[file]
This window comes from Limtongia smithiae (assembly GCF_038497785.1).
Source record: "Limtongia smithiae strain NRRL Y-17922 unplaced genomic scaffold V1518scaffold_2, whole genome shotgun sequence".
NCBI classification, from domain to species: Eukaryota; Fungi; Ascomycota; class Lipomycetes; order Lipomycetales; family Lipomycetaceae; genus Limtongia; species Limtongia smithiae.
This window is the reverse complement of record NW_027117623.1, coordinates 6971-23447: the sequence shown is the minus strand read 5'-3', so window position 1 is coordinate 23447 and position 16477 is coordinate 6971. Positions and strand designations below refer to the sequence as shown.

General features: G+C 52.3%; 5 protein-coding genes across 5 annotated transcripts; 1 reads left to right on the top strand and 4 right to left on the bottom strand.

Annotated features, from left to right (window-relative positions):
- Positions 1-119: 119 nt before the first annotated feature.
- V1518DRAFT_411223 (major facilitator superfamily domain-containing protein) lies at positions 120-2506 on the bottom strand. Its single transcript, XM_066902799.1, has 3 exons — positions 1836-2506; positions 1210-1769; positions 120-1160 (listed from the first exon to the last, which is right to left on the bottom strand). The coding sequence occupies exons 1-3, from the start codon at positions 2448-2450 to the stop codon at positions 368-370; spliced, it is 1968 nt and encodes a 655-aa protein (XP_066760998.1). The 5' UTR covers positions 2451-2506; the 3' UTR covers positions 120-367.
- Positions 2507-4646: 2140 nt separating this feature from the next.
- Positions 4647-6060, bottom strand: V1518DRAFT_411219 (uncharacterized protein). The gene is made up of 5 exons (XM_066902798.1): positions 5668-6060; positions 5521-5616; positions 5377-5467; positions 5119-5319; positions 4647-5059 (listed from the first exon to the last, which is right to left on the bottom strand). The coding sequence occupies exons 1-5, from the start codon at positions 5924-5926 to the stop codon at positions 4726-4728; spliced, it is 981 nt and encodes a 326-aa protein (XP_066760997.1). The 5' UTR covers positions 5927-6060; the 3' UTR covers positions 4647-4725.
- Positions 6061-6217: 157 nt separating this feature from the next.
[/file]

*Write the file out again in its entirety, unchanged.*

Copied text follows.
This window comes from Limtongia smithiae (assembly GCF_038497785.1).
Source record: "Limtongia smithiae strain NRRL Y-17922 unplaced genomic scaffold V1518scaffold_2, whole genome shotgun sequence".
NCBI classification, from domain to species: Eukaryota; Fungi; Ascomycota; class Lipomycetes; order Lipomycetales; family Lipomycetaceae; genus Limtongia; species Limtongia smithiae.
This window is the reverse complement of record NW_027117623.1, coordinates 6971-23447: the sequence shown is the minus strand read 5'-3', so window position 1 is coordinate 23447 and position 16477 is coordinate 6971. Positions and strand designations below refer to the sequence as shown.

General features: G+C 52.3%; 5 protein-coding genes across 5 annotated transcripts; 1 reads left to right on the top strand and 4 right to left on the bottom strand.

Annotated features, from left to right (window-relative positions):
- Positions 1-119: 119 nt before the first annotated feature.
- V1518DRAFT_411223 (major facilitator superfamily domain-containing protein) lies at positions 120-2506 on the bottom strand. Its single transcript, XM_066902799.1, has 3 exons — positions 1836-2506; positions 1210-1769; positions 120-1160 (listed from the first exon to the last, which is right to left on the bottom strand). The coding sequence occupies exons 1-3, from the start codon at positions 2448-2450 to the stop codon at positions 368-370; spliced, it is 1968 nt and encodes a 655-aa protein (XP_066760998.1). The 5' UTR covers positions 2451-2506; the 3' UTR covers positions 120-367.
- Positions 2507-4646: 2140 nt separating this feature from the next.
- Positions 4647-6060, bottom strand: V1518DRAFT_411219 (uncharacterized protein). The gene is made up of 5 exons (XM_066902798.1): positions 5668-6060; positions 5521-5616; positions 5377-5467; positions 5119-5319; positions 4647-5059 (listed from the first exon to the last, which is right to left on the bottom strand). The coding sequence occupies exons 1-5, from the start codon at positions 5924-5926 to the stop codon at positions 4726-4728; spliced, it is 981 nt and encodes a 326-aa protein (XP_066760997.1). The 5' UTR covers positions 5927-6060; the 3' UTR covers positions 4647-4725.
- Positions 6061-6217: 157 nt separating this feature from the next.